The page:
reflect the distribution of added or relative value

Africa as a continent is abundantly blessed with resource wealth and yet historically has not always been able to capitalise on that abundance to build

material wealth for its citizens. Globalisation offers that possibility, but without an adequate analysis of how global value chains are built, those benefits may

remain tiffany out of reach.Global value chains reflect the distribution of added or relative value at

each stage of a product's manufacturing and the chain of activities that bring that product or service to market.For instance, consider the value chain of the

diamond industry. The steps in the chain are: tiffany jewelry, mining, sorting, cutting and

polishing, jewellery manufacture and finally retailing.


Using aggregated industry figures, the value of the rough diamonds from producers is approximately $9bn. The value then rises to $11bn after sorting and

to $14bn after polishing. Wholesalers then purchase the diamonds for $15bn and sell them to jewellers $28bn. Retail sales of diamonds for 2002 were around

$57bn.To illustrate more clearly the way in which value is added, let us index the value of the tiffany jewelry on

sale
stage at 100. Sorting takes the value to 115, polishing to 127, wholesaling to 133, jewellery manufacturing to 166 and retailing to 320.


What is striking is not so much that value has risen 3.2 times between extraction and the tiffany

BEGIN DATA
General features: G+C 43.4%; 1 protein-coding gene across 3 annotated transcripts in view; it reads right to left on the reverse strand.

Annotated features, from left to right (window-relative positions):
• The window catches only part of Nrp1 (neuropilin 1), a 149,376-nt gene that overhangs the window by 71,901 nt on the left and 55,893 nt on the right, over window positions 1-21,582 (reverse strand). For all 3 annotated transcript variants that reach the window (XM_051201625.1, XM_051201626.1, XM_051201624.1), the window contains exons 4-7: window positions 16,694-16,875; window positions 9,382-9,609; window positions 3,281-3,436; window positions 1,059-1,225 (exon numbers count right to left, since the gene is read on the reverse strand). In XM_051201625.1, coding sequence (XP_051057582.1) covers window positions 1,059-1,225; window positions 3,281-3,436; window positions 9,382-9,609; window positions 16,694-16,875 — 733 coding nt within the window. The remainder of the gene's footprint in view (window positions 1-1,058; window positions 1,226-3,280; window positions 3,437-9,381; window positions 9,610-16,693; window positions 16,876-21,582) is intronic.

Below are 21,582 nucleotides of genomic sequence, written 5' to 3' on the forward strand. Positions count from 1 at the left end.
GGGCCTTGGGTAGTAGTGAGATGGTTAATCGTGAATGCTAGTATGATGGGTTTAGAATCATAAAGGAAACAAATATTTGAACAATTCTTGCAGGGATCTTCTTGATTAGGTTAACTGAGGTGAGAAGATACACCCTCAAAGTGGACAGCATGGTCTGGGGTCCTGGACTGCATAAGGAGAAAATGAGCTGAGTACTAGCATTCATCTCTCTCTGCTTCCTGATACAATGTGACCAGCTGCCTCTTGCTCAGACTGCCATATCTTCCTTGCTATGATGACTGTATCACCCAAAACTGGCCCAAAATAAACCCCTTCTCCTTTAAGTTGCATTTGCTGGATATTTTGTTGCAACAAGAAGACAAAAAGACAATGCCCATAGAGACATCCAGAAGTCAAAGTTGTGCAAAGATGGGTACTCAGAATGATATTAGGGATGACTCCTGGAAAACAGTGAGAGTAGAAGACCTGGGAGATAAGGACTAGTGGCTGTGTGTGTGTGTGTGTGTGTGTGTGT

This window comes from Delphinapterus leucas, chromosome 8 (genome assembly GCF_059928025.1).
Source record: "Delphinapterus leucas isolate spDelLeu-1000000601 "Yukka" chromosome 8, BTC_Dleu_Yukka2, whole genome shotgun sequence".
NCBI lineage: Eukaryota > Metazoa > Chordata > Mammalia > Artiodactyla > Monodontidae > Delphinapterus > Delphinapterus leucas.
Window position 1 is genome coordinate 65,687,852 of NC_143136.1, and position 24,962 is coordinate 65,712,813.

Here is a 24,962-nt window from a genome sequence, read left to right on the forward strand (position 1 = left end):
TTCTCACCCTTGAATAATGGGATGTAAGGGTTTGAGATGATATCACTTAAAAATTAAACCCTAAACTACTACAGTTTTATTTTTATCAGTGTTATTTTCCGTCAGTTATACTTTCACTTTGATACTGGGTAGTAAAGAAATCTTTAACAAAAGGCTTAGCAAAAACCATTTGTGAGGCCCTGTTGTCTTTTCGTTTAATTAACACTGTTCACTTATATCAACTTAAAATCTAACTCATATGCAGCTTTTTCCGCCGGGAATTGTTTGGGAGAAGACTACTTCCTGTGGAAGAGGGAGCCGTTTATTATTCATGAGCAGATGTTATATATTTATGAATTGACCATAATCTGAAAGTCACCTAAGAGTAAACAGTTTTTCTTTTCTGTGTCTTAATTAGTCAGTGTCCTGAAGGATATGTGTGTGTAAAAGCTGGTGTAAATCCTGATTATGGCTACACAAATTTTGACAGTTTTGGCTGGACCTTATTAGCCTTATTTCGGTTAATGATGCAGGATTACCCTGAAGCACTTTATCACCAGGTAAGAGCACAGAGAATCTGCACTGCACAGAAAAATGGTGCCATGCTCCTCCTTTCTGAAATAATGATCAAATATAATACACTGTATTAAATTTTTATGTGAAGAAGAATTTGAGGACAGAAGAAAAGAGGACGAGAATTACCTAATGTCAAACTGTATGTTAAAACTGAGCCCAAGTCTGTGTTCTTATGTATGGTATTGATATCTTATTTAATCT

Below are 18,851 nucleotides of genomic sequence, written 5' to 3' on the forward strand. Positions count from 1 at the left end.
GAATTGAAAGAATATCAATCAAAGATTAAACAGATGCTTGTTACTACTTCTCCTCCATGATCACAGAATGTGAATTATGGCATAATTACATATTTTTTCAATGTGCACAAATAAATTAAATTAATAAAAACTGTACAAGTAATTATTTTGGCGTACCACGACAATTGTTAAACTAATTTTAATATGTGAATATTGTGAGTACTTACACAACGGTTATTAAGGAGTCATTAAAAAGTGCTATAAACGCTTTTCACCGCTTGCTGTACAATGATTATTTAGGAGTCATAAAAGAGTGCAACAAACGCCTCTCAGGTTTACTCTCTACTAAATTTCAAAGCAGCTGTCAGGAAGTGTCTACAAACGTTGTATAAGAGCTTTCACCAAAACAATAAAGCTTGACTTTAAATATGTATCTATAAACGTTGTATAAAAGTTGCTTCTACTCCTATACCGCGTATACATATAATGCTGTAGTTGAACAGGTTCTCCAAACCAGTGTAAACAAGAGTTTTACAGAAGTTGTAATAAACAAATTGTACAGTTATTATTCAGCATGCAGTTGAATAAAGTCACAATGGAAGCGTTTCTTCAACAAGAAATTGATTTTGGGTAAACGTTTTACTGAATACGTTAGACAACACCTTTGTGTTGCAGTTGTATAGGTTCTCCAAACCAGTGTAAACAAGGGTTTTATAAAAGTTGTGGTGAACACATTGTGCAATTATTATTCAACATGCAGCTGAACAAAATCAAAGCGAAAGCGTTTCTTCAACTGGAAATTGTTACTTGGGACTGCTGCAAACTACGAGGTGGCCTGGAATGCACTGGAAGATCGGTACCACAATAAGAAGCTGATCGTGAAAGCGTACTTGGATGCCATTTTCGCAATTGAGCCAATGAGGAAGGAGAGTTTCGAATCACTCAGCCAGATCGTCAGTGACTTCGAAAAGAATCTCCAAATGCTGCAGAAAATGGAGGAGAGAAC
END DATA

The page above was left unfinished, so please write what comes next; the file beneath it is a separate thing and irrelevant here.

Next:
sale
price as that the final link in the value chain, from wholesale to retail customer, has more than doubled the value of the item.Lead firms, often

multinational companies located in developed countries, play a key role in the tiffany sale of such

chains. The chains, through vertical integration, may be largely internal to one large company. Henry Ford, for instance, owned steel mills, railways, car factories

and dealerships at one point. This meant a large proportion of the value chain related to the production of cars was all under one ownership.


Additionally, developed countries benefit from "clustering". There is the physical infrastructure to transport goods and labour efficiently. There is

also the institutional infrastructure, such as universities to train staff essential to economic growth, such as lawyers and engineers and even other high added-

value activities such as market research and advertising creatives. The notion is that "clustering" together of these firms and institutions creates a

virtuous circle which aids firms both collectively and separately to both innovate and operate.

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